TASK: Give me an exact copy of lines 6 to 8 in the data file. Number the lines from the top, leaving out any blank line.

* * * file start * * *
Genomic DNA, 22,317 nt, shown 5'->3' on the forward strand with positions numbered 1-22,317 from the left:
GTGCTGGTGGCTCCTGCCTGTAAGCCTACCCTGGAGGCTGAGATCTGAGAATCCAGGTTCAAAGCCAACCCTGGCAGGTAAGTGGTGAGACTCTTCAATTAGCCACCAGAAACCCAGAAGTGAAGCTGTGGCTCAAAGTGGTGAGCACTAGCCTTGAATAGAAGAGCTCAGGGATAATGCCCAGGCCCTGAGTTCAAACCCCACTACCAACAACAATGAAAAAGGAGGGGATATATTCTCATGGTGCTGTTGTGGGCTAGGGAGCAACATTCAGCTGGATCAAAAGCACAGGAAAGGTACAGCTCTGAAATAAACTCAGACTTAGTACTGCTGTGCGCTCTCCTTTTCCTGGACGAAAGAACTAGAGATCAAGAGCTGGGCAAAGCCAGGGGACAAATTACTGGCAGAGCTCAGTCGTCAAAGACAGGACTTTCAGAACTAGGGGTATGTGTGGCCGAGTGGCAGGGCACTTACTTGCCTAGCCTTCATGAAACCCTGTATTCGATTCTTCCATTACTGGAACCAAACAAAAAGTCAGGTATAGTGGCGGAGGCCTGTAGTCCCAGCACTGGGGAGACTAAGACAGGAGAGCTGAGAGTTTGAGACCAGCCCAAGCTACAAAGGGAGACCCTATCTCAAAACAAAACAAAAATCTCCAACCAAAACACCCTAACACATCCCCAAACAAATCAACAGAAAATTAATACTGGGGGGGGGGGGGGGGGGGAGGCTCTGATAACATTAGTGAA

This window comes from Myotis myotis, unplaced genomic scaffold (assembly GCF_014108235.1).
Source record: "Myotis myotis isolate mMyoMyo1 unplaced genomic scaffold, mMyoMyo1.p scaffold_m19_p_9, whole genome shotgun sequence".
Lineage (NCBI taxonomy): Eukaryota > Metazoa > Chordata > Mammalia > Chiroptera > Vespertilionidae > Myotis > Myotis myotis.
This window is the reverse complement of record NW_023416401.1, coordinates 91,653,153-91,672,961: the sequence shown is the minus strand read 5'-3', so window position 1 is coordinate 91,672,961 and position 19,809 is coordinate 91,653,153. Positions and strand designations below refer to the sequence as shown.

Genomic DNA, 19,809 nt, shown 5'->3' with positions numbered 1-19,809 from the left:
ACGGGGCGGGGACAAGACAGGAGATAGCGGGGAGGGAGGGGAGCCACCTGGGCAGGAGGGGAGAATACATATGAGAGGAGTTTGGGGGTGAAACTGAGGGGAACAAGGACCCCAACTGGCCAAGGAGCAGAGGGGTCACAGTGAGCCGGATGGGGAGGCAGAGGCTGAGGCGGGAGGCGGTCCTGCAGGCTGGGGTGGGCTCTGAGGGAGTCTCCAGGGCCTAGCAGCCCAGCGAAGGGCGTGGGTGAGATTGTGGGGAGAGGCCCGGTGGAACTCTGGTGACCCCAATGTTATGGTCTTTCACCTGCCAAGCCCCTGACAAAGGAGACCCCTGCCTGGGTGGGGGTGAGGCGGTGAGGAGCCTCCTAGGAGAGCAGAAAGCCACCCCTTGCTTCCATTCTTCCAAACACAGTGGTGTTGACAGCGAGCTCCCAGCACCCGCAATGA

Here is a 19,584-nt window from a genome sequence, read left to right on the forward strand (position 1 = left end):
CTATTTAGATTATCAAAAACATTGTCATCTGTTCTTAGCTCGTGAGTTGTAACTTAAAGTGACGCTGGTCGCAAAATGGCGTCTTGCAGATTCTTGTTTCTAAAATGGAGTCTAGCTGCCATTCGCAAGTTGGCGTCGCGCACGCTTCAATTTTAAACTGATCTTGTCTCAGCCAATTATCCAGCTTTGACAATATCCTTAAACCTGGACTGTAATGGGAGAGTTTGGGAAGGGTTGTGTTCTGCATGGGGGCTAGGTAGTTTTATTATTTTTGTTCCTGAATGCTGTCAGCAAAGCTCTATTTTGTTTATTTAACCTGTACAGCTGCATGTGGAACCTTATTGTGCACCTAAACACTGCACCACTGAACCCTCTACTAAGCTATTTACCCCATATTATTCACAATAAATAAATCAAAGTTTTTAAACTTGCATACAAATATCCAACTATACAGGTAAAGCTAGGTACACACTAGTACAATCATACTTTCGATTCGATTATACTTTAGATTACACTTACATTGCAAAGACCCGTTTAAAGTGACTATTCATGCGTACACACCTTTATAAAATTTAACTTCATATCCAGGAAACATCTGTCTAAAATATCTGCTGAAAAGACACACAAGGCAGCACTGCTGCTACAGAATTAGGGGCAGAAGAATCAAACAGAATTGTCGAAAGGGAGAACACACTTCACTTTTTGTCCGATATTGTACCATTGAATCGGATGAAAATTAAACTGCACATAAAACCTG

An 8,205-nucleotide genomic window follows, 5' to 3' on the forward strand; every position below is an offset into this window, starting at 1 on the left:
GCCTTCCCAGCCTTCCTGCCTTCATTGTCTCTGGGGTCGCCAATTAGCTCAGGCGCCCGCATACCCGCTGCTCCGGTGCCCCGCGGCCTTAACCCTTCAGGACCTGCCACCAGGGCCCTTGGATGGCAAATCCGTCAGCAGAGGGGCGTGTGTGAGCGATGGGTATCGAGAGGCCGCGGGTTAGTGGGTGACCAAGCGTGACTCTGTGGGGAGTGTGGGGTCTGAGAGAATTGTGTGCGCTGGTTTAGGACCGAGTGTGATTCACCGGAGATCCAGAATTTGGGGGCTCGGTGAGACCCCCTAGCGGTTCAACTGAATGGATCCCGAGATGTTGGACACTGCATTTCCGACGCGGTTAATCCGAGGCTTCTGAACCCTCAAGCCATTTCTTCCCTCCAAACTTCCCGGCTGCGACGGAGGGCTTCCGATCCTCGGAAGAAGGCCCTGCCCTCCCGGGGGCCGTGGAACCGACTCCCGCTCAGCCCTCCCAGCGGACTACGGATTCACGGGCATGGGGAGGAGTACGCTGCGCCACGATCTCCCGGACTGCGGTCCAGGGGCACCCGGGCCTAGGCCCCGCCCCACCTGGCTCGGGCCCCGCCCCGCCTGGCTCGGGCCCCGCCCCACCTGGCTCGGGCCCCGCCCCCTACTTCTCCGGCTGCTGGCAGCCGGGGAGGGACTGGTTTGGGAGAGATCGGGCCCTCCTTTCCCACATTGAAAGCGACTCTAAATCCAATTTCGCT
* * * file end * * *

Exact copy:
This window is the reverse complement of record NW_023416401.1, coordinates 91,653,153-91,672,961: the sequence shown is the minus strand read 5'-3', so window position 1 is coordinate 91,672,961 and position 19,809 is coordinate 91,653,153. Positions and strand designations below refer to the sequence as shown.

Genomic DNA, 19,809 nt, shown 5'->3' with positions numbered 1-19,809 from the left:
ACGGGGCGGGGACAAGACAGGAGATAGCGGGGAGGGAGGGGAGCCACCTGGGCAGGAGGGGAGAATACATATGAGAGGAGTTTGGGGGTGAAACTGAGGGGAACAAGGACCCCAACTGGCCAAGGAGCAGAGGGGTCACAGTGAGCCGGATGGGGAGGCAGAGGCTGAGGCGGGAGGCGGTCCTGCAGGCTGGGGTGGGCTCTGAGGGAGTCTCCAGGGCCTAGCAGCCCAGCGAAGGGCGTGGGTGAGATTGTGGGGAGAGGCCCGGTGGAACTCTGGTGACCCCAATGTTATGGTCTTTCACCTGCCAAGCCCCTGACAAAGGAGACCCCTGCCTGGGTGGGGGTGAGGCGGTGAGGAGCCTCCTAGGAGAGCAGAAAGCCACCCCTTGCTTCCATTCTTCCAAACACAGTGGTGTTGACAGCGAGCTCCCAGCACCCGCAATGA